The 2% Medicare reimbursement cuts mandated by the federal sequestration over the next 10 years pose a big threat to not-for-profit hospitals, says a report from Moody's Investors Service.
In its report, "The Sequester Series: Sequestration's Medicare Reductions Present New Headwinds for Not-for-Profit Hospitals," Moody's finds that not-for-profit hospitals are generally vulnerable to the cuts because they rely heavily on Medicare reimbursements. Hospitals are especially at risk if they have not already budgeted for the cuts or made spending adjustments in preparation for reduced Medicare payments.
"Among all Moody's-rated not-for-profit hospitals, Medicare reimbursements accounted for a median 43.7% of gross patient revenues in 2011, a percentage that has risen steadily for several years. Barring material Medicare reform, this percentage will continue to increase as the U.S. population ages and becomes eligible for Medicare whilst increasing their utilization of healthcare services," says the report.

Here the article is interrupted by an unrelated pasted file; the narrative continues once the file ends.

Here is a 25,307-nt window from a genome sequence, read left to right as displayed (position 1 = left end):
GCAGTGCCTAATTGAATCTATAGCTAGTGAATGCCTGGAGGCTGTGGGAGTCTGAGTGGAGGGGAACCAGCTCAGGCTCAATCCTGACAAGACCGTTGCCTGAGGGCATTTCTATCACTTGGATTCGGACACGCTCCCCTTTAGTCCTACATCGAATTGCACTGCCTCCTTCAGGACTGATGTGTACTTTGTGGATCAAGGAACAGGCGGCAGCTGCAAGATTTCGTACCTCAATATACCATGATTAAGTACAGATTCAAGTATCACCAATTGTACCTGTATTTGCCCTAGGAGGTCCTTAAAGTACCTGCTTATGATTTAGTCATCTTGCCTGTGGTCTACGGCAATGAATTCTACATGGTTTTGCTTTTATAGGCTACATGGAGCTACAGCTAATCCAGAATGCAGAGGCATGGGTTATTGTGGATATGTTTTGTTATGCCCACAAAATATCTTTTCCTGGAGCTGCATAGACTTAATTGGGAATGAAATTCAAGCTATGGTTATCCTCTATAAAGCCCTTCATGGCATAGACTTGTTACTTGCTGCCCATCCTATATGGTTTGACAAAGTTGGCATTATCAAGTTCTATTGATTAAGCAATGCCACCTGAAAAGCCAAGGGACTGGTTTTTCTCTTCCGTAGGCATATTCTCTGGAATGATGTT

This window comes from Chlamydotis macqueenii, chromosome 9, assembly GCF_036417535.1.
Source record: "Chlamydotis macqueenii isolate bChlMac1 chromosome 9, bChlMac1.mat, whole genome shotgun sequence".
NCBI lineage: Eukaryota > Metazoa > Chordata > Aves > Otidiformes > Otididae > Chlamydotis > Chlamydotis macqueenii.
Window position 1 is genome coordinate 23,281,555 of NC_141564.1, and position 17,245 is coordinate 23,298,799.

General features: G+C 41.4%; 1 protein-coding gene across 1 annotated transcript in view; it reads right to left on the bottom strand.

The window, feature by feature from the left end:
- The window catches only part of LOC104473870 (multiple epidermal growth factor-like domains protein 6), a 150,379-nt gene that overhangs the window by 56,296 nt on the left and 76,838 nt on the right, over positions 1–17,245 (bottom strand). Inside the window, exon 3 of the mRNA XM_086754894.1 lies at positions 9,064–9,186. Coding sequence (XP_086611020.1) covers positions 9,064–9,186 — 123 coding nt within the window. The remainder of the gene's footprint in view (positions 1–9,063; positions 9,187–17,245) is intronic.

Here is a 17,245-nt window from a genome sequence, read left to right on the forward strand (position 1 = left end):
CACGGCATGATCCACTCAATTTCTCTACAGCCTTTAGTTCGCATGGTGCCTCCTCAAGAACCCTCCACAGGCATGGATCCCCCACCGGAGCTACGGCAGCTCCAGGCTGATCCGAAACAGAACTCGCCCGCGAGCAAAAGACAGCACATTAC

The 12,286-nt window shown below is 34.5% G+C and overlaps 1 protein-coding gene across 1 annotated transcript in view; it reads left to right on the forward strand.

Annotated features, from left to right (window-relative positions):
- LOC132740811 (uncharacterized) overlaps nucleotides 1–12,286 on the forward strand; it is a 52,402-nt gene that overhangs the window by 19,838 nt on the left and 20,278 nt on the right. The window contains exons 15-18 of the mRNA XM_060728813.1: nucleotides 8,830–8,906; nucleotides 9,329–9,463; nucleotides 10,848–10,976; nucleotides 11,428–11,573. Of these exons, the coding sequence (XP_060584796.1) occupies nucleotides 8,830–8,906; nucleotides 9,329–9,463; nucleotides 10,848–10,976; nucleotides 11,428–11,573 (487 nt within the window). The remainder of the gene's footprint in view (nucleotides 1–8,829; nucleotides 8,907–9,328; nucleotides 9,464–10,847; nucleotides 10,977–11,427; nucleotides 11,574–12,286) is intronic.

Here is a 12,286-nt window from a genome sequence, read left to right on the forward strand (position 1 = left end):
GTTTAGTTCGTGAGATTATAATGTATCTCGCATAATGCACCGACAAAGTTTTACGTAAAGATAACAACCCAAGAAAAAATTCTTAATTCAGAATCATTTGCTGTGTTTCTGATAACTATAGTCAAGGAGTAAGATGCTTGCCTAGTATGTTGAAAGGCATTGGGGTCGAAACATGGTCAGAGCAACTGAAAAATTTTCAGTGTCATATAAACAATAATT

Sequestration mandates roughly $1.2 trillion in spending cuts over the next decade with $85 billion of those cuts to take place by October. The Centers for Medicare & Medicaid Services estimates that it will reduce reimbursements to healthcare providers by $11 billion in 2013.
"The cuts exacerbate an already challenging operating environment for not-for-profit hospitals as many already face low revenue growth from both governmental and private insurance payers," the report notes.
Sarah Vennekotter, Moody's assistant vice president and analyst and lead author of the report, says not-for-profit hospitals are at financial risk because Medicare is typically their largest payer and more payment reductions are on the horizon.